Wednesday, October 12th. The amygdala has started to work reacting to some contextual stimulus. The working memory has been partially activated and the cingulate cortex has begun to monitor the activity. The prefrontal cortex, with boasting technocrat authoritarianism, has taken the control. It is fusing the sensing, emotional and mnesic information giving way to make a motor decision. There is no doubt, I have lost the keys again, I’m late and I don’t know where to start the search. I evaluate the alternatives. I usually leave them at the entrance hall, hanging from that screw that I put in a provisional eternal way. They can also be in the bedroom, inside the Cairo bowl or inside the jeans pocket, which I have used yesterday. Rationally, the most coherent action is to look first at the hall, but in the case that the keys are not there, I have to come back and that is a great time-wasting. I only have ten minutes left to pick up the high speed train to Barcelona. Therefore, I finally decide to watch in the bowl first and afterwards inside the jeans, and if I don’t find them I will look at the screw, which is on my way out.
Already heading Barcelona, inside the train and without the keys, I think about my decision. I really don’t know if my searching strategy has been optimal, neither if my reasoning has been determined by my subconscious brain. I would like to launch a question: do I have decided by reasoning or my brain had already the answer, conditioning my decision? Antonio Damasio and John-Dylan Haynes do not have doubts about this issue. The decision cognitive process “is just the tip of the iceberg”. Therefore, my brain already knew which decision was optimal.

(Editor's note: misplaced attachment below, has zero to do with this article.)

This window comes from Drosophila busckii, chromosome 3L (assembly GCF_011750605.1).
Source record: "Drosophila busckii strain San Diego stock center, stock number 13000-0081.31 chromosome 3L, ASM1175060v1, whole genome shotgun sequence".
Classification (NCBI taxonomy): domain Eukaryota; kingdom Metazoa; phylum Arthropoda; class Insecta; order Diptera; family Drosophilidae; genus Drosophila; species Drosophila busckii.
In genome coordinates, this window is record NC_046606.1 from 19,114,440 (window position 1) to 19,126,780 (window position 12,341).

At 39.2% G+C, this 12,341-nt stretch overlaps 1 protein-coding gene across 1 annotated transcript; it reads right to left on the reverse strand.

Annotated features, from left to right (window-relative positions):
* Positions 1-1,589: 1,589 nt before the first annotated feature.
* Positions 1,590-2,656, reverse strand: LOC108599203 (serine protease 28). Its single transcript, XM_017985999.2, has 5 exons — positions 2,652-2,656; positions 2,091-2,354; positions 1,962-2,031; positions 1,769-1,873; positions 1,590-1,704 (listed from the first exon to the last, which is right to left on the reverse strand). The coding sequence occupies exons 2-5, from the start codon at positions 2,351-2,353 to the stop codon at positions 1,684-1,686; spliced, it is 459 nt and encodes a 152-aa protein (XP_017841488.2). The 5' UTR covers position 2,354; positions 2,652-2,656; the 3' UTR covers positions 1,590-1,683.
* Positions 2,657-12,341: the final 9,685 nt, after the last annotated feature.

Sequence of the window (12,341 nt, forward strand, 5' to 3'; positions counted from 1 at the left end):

My wandering inevitably took me to an obvious and realistic conclusion. The brain connections, developed during the years by means of learning, and using the senses as the interface with the world, are the ones that determine the most part of the decisions. I try to remind a high school biology class where the teacher explained this process in a simplified way. Of course, it can be demonstrated through pavlovian conditioning, or in other words with the stimulus-response theory. If a reward is obtained when an action is realized, thanks to repeatability we learn which is the most convenient decision alternative.
Already satisfied with my reasoning and served with a coffee at the dining car, I write down the different options that I had this morning to prove that I have made the correct decision. The problem started with the subjective information about the keys location: high probability of finding them at the hall and medium probability of finding them in the jeans and the bowl. If I can quantify that information, the only thing I have to determine is which searching path is the best. Thus, I need the actions sequence that gives maximum probability of finding the keys, which is the same to look for the sequence that gives minimum probability of not finding them. I raise my gaze and I take pleasure of my own explanation. The train car is getting full of people, maybe because it is lunch time. I stare again at my sheet full of hieroglyph and I continue engrossed in my task. After doing some math, I check that ordering the places from greater to less probability and visiting them according to that order could be the best strategy. While I bite my green pen with anxiety, I discover that the method doesn’t always work and more questions arrive without an answer: What happens if the time is critical? And what about if already choosing a decision the alternatives change?… But the fact that make me feel unease is to think that even making the right decisions, why haven’t I found the damned keys?
Once in my seat, with the eyes wide shut and a little bit sleepy, I receive a message on my cellphone that says: – remember that I have taken the keys to water the plants. When you come back, please call me. Kisses-. With a half-smile I curl up in the seat.
The adrenaline has dropped and the somatotropin has risen. The synaptic connections used that day are reinforcing. There is no doubt, I am falling asleep.